If your employer is making you work in excessive heat without proper protections, you should consult with an employment attorney right away. Also, if your employer has retaliated against you for complaining about an unsafe work environment, you should not delay in seeking legal advice. The deadline to file a workplace safety retaliation complaint is very short, most often only 30 days from when the retaliation took place. 

 1) https://www.osha.gov/heat/heat-index

 2) https://ucsusa.org/sites/default/files/2021-08/Too%20Hot%20to%20Work_8-13.pdf

 3) https://www.houstonpublicmedia.org/articles/news/in-depth/2021/09/07/407895/texas-workers-are-dying-in-the-summer-heat-and-companies-arent-being-held-accountable/

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Photo of Julie St. John Julie St. John

We asked Julie L. St. John, an experienced Trial Attorney in the Houston office of Wiley Wheeler, P.C., to impart her candid answers to a range of questions. After reading, you will be more more informed on the well-respected reputation that Ms.

We asked Julie L. St. John, an experienced Trial Attorney in the Houston office of Wiley Wheeler, P.C., to impart her candid answers to a range of questions. After reading, you will be more more informed on the well-respected reputation that Ms. St. John carries.

1. Why did you start practicing labor and employment law?

Because I care about the rights of employees and believe all workers should be treated fairly. 

2. If you could write a new law, what would it do?

Guarantee a living wage for all workers.

 3. Besides Rob Wiley, P.C., what is the most interesting job that you have had?

I worked as the beer cart girl at a golf course in college. 

4. What’s the best part of living in Houston?

Houston is clearly the best city in Texas, way better than Austin or Dallas. The people are wonderful, and the food is delicious. The only downside is the traffic, which is why I refuse to go outside of the loop (with a key exception for Ikea).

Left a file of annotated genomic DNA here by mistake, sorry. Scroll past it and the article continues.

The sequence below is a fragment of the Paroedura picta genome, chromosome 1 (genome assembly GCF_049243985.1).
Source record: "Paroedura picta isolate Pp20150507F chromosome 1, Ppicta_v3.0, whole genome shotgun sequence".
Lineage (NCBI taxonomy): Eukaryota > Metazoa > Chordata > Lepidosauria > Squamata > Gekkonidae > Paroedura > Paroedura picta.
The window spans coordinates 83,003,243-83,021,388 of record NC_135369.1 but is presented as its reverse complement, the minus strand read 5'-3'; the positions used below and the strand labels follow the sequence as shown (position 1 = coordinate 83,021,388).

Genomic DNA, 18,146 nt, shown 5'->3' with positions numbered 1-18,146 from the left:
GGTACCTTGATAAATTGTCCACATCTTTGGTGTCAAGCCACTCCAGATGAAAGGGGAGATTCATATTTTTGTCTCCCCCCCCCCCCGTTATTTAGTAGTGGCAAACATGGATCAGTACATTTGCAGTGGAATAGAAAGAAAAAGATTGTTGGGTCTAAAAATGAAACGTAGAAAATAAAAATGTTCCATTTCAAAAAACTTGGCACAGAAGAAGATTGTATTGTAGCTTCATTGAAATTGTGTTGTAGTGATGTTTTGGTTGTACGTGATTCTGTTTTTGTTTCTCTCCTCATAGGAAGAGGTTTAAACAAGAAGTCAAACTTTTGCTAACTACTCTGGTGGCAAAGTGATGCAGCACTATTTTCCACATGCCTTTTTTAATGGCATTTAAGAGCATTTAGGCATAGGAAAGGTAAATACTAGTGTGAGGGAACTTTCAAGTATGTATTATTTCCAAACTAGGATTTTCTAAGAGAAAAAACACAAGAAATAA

5. If you were not practicing labor and employment law what would you be?

I would start a gardening/landscaping company with animals that do the work. The goats would eat the weeds, the pigs would till the ground, and the chickens would keep the bugs away.

6. Why did you decide to become a lawyer?

To have another tool to use to fight for things I believe in. I’ve always wanted to change the world.

7. What do you do when you’re not practicing law?

Travel, watch Ohio State football, and work to make my cat instafamous.

8. What’s your favorite legal movie

The Pelican Brief because it features Tulane Law!

9. Have you ever learned something from one of your clients?

I learn something from almost all of my clients. Most importantly, courage.

10. Who do you most admire as a lawyer?

Kalandra Wheeler

Julie L. St. John is a Trial Attorney in the Houston office of Wiley Wheeler, P.C. She graduated from Ohio State University with her bachelor’s degree in 2007. Ms. St. John then graduated from Tulane University School of Law in 2017.